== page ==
News World Las Vegas shooting: Donald Trump calls it a ‘miracle’

Las Vegas shooting: Donald Trump calls it a ‘miracle’

Las Vegas shooting Trump Puerto Rico visit
President Trump and his wife Melania before flying to Puerto Rico to see hurricane damage Photo: Getty
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In his first unscripted comments since the worst mass shooting in modern US history, President Donald Trump has described the events in Las Vegas that saw more than 550 people killed or wounded by a lone gunman as “in many ways, a miracle”.

And in a brief exchange with reporters as he and his wife Melania prepared to fly to Puerto Rico to survey hurricane damage, Mr Trump appeared to lay most of the blame at the feet of the Las Vegas shooter rather than the weapons he used.

“What happened is, in many ways, a miracle,” Mr Trump said as he departed for Puerto Rico on Tuesday morning, local time.

“The police department, they’ve done such an incredible job. And we’ll be talking about gun laws as time goes on. But I do have to say, how quickly the police department was able to get in was really very much of a miracle. They’ve done an amazing job.”

His ‘miracle’ comments came as the death toll stood at 59, with another 520 wounded.

Asked whether the shooting could have been prevented, Mr Trump said the gunman, Stephen Paddock, 64, was “a sick man, a demented man”.

“Lot of problems, I guess, and we’re looking into him very, very seriously, but we’re dealing with a very, very sick individual.”

This appeared to set up the usual defence adopted by the National Rifle Association that guns don’t kill, people do.

Mr Trump’s bizarre assessment came as investigators said Paddock had 23 firearms in the Mandalay Bay hotel room he fired from into the concertgoers below.

Police also recovered some 19 guns, thousands of rounds of ammunition and explosives from the wealthy retired accountant’s home in Mesquite, Nevada.

las vegas shooting
The Las Vegas shooting is America’s worst ever gun massacre. Photo: Getty

Despite the incredible accumulation of firearms, it wasn’t clear when the Trump administration would start talking about gun laws.

Trump press secretary, Sarah Huckabee Sanders, led a curious chorus of silence when she stonewalled a White House press briefing wanting answers on future policy.

“I think that there will be certainly time for that policy discussion to take place, but that’s not the place that we’re in at this moment,” Sanders said.

Bizarre as it was, there was a certain predictability about Sanders’ position. After all, her boss and so many of his Republican cronies are in the pocket of the NRA.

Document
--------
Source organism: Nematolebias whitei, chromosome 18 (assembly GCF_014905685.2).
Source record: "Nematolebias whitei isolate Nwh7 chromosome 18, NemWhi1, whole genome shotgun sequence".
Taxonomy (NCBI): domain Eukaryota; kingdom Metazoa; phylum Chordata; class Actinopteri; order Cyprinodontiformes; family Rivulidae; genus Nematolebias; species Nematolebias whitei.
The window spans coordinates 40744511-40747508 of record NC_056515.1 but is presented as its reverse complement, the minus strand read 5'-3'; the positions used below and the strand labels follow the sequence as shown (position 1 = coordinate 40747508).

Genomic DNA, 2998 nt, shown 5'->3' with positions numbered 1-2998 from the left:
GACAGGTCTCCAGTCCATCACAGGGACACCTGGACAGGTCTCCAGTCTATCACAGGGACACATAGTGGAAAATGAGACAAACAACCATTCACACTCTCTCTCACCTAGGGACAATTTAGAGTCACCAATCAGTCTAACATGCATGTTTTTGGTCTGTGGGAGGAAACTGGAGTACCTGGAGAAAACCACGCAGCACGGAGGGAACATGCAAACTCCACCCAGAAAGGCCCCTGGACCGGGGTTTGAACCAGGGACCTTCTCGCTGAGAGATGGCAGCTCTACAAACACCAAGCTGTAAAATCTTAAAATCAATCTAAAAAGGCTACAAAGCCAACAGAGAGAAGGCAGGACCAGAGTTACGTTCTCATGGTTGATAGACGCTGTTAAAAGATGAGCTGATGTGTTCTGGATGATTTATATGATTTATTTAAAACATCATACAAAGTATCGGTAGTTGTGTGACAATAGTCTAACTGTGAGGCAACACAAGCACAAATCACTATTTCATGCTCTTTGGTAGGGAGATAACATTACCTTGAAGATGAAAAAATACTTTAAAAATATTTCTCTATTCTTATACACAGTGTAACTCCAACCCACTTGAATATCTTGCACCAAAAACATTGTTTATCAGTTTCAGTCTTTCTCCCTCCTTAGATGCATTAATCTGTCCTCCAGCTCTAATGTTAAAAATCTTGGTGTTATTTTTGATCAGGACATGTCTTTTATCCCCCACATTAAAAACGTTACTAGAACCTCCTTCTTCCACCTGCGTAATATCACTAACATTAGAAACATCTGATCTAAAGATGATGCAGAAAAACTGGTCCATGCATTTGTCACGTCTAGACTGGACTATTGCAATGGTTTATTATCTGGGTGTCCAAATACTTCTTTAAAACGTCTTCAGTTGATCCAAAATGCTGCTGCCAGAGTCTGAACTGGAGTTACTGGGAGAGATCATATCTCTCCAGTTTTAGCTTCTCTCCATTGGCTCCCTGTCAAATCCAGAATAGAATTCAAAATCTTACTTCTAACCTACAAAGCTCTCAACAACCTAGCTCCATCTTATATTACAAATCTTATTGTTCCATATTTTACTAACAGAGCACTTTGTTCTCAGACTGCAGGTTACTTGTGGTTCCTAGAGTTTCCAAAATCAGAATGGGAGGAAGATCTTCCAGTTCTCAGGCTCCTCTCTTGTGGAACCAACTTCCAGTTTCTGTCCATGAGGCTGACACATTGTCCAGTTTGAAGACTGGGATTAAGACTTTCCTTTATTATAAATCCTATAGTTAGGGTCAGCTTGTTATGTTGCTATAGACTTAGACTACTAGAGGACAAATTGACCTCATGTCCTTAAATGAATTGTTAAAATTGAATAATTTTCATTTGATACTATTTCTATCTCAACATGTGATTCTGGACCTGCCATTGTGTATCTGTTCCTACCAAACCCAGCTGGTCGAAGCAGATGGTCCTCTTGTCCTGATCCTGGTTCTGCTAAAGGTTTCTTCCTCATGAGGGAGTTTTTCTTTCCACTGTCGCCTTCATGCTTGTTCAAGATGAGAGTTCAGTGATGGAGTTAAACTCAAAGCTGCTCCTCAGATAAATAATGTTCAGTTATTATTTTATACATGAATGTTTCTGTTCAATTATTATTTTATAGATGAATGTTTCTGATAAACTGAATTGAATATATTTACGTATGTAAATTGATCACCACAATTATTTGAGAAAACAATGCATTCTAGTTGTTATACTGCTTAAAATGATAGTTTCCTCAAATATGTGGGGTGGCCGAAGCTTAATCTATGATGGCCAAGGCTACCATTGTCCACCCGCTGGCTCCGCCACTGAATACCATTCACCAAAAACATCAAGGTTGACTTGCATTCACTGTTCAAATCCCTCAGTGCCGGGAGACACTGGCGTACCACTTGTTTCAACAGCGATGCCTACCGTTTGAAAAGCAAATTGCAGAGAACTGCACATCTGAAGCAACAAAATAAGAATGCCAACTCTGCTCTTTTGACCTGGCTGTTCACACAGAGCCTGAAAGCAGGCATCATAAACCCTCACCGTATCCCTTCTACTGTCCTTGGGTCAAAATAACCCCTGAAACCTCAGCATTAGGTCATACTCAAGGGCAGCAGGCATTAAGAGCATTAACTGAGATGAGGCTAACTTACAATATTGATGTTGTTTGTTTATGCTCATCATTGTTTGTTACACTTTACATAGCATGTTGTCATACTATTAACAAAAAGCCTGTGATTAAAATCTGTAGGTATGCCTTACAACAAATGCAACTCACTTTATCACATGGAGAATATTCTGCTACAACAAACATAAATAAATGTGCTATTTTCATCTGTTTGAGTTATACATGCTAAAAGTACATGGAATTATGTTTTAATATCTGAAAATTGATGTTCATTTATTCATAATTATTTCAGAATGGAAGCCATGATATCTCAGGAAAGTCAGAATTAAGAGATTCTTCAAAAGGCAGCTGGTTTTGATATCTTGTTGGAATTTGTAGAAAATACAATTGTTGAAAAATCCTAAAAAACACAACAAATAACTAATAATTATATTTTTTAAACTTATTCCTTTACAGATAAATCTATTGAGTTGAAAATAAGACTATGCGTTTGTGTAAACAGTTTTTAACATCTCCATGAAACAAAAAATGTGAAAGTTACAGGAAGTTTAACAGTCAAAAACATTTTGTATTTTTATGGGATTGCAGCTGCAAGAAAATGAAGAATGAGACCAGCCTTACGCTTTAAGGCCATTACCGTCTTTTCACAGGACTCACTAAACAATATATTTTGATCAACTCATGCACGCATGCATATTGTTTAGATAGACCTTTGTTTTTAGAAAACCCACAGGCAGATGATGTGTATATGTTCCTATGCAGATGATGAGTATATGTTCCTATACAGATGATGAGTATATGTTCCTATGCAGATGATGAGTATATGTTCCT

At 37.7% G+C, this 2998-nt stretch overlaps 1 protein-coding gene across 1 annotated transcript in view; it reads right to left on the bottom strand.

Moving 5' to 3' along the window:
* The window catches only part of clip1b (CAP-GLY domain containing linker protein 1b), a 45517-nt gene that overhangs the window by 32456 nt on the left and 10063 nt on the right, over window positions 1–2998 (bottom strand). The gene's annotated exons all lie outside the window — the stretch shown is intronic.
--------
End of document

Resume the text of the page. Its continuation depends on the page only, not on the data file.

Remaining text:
Better for them to talk about the issue when no-one cares about it. Say, next week, when the heat from this latest atrocity will have cooled. That’s how quickly many Americans now move on from these appalling events.

Indeed, Mr Trump appeared to move on in record time, tweeting in the early hours of Tuesday morning before flying to Puerto Rico: “I am so proud of our great Country. God bless America.” (He’s due to visit Las Vegas tomorrow.)

It was a curious position to take 24 hours after one of the country’s darkest days, when there was very little for Americans to actually be proud of.

More than one Twitter responder – and there were almost 100,000 of them within three hours of the post – imagined the rest of the world shaking their heads in disbelief at the sentiment.

Just as curious as Mr Trump’s and Mrs Sanders’ responses was the editorial line taken by the newspaper that serves Las Vegas, scene of the killings.

“There will be plenty of opportunity for the finger-pointing and political posturing that inevitably follow these disturbing incidents,” wrote the right-leaning Las Vegas Review Journal. “But now is not the time.”

Like Trump, the Review Journal appeared to adopt the NRA line, concluding with: “Let us hope that, if any good is to emerge from the anguish and despair, this tragedy will somehow further the effort to better identify the monsters among us”.

It’s a measure of how tortured the debate – or lack of it – has become in the US that those making the most sense in the immediate aftermath were comedians.

“‘This is not the time to be talking about guns’,” The Daily Show’s Trevor Noah told his Monday night audience. “Sometimes I wish I had used this logic as a kid when I’d done something wrong.”

He went on: “You know, my mom wanted to ground me. I should have just said, ‘Is this the time, Mom, that we politicize what is happening right now?

“This is not the time to talk about my lack of discipline. This is a time for us to unite as a family, to focus on the fact that I’m stuck in the kitchen window trying to sneak back in.”

An emotional TV host Jimmy Kimmel made a tearful plea for policy change after Las Vegas.

“There are a lot of things we can do about it. But we don’t, which is interesting. Because when someone with a beard attacks us, we tap phones, we invoke travel bans, we build walls, we take every possible precaution to make sure it doesn’t happen again.

“But when an American buys a gun and kills other Americans, then there’s nothing we can do about that.”

Bruce Guthrie is the co-founder and editorial director of The New Daily. He will be writing from America regularly over the next eight weeks.

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